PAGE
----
Bailey Keatley is a Podiatrist at Posture Podiatry in Adelaide.

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Yoga and Your Feet

Bailey Keatley, Podiatrist

Bailey Keatley, Podiatrist








People of all ages and walks of life are trying out yoga. From Bikram Hot Yoga styles to the more traditional Hatha yoga, the yoga world is inviting you to summon your inner Yogi or Yogini!

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Have you thought of giving it a go? Many people are embarrassed because they are either not flexible enough, they have poor balance, or they worry someone might see their feet.

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Remember your first class… Did you feel pain and tension in your calf muscles, shins, arches, big toe joints or ankles while you were inverting yourself in downward dog, summoning your inner warrior, or twisting yourself in knots in eagle pose?


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Your feet are the foundation for your posture. This means better feet can mean better balance, strength and posture in your asana poses.








Your body recognises weak or unstable feet, and compensates to prevent injury. This compensation can make it very difficult to use your strength effectively, and can leave you feeling weak and unstable.

Consider a house built on an unstable foundation. It will develop cracks and creaks as it shifts to find the most stable resting position to prevent it from completely collapsing.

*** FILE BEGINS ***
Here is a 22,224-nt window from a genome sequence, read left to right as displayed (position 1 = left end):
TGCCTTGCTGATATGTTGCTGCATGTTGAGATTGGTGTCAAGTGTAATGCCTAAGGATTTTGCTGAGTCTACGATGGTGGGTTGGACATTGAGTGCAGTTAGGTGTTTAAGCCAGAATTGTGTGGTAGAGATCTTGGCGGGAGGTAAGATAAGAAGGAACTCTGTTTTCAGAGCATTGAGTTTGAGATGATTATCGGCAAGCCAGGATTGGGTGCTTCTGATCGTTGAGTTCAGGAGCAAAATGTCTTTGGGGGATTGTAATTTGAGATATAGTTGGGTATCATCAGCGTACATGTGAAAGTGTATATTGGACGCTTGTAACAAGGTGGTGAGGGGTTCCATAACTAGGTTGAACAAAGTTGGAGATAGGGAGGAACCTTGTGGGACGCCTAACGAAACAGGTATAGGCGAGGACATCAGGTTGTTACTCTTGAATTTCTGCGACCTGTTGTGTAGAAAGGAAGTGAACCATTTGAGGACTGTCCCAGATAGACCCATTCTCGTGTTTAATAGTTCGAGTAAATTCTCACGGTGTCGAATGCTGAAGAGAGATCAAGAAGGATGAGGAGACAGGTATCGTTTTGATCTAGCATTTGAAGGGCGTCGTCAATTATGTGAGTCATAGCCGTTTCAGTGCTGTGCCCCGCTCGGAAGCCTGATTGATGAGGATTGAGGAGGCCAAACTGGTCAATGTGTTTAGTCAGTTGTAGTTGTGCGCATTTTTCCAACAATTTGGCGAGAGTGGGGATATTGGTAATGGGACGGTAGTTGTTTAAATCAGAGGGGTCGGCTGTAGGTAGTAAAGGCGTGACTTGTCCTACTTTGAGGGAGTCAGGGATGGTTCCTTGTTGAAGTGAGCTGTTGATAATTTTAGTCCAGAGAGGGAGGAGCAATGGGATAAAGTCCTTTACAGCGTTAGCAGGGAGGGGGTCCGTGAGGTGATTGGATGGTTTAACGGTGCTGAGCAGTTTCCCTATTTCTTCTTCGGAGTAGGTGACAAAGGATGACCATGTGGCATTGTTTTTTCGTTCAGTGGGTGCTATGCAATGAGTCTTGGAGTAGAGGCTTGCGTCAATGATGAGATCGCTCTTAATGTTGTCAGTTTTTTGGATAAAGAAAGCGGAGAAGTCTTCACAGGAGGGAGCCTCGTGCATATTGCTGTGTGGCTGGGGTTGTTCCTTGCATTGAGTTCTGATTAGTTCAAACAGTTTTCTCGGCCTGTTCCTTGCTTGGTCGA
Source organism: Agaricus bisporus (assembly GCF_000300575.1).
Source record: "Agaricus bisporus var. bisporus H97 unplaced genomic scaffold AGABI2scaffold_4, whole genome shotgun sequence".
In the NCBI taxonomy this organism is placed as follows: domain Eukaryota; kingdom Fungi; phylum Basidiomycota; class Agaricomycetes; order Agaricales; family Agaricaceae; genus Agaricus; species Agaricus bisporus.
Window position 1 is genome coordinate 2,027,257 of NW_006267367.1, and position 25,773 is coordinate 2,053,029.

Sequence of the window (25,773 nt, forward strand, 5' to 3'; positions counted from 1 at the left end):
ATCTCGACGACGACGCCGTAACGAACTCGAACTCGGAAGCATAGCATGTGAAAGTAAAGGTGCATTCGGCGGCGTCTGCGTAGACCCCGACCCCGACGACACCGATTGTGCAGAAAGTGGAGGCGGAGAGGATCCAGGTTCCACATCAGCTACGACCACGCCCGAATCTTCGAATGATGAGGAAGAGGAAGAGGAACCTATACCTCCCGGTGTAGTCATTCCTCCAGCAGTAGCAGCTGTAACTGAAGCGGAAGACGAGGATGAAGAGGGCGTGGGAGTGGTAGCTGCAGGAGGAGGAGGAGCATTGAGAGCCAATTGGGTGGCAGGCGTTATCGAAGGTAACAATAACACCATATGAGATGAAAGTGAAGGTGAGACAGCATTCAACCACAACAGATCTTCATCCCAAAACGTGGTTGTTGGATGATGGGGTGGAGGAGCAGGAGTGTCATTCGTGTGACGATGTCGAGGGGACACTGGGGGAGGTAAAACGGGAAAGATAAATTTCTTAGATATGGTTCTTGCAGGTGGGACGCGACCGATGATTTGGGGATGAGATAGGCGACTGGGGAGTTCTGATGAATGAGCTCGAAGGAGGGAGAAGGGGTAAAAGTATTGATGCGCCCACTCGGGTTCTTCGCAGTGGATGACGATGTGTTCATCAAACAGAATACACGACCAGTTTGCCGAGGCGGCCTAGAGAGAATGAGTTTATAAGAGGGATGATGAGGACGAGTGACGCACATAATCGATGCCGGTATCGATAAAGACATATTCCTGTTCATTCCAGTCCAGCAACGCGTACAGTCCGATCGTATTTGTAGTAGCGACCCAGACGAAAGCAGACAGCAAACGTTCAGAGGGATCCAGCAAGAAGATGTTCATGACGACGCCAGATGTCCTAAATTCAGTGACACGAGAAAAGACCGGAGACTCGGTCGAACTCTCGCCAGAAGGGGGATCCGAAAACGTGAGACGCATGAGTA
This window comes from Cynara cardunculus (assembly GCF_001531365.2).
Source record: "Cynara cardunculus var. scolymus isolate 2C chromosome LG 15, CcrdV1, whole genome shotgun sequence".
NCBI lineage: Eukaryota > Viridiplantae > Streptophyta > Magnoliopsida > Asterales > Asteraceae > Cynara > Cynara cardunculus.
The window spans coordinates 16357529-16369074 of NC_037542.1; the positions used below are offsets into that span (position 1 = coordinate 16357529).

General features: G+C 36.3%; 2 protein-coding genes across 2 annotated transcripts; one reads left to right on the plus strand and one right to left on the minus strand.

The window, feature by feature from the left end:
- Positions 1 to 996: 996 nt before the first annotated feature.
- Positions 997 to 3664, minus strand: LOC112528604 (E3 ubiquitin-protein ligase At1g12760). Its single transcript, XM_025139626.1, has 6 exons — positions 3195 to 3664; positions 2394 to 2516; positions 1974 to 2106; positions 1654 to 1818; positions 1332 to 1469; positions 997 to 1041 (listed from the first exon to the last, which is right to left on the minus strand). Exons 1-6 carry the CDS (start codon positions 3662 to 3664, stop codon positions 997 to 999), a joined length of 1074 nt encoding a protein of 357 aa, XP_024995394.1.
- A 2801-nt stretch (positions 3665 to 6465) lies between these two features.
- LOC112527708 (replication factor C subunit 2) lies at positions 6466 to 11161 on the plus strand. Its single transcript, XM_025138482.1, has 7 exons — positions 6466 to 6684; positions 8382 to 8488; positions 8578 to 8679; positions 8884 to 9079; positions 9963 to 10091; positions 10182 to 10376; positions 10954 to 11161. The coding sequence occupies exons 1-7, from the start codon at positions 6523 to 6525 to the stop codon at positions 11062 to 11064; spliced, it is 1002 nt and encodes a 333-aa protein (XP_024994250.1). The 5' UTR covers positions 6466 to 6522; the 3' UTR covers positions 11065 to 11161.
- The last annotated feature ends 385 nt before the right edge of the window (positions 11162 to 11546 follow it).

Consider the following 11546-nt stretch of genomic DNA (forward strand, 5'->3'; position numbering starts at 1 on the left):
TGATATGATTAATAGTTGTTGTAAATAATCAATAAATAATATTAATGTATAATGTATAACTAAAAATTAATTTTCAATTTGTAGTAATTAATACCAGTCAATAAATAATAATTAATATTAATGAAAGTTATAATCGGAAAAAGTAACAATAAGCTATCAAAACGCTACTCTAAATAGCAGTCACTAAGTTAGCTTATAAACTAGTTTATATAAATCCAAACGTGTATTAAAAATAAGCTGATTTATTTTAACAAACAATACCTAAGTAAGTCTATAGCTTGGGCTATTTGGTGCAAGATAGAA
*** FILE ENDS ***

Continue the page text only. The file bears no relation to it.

A podiatry assessment might be just what you need to find weaknesses before they become a problem.

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Podiatrists can assess your foot stability, and improve the function of your foot joints and leg muscles using a range of manual techniques including massage, dry needling, and foot mobilisation techniques.

The result? Better grounding and balance for your yoga poses, better strength through your body, and you get more out of your yoga.

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Podiatrists can also show you what you need to do to help yourself. Simple exercises such as stretching, strengthening and self massage can get your feet prepared for the mat, and improve your balance on the mat.

Oh, and for those worried about the appearance of your feet, podiatrists can help by painlessly removing unsightly corns, callus, fungal or thickened toenails, and cracked heels.

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So, I ask you please. Consider your feet! Healthy feet will allow you to discover the transformative power of yoga. Yoga helps you move with more freedom, ease your back pain, sleep better, improve vitality and find energy you never knew you had.

You will be back-bending, toe-touching and sun saluting in no time.





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Bailey Keatley is a podiatrist at Posture Podiatry in Adelaide, and a Yoga practitioner and instructor.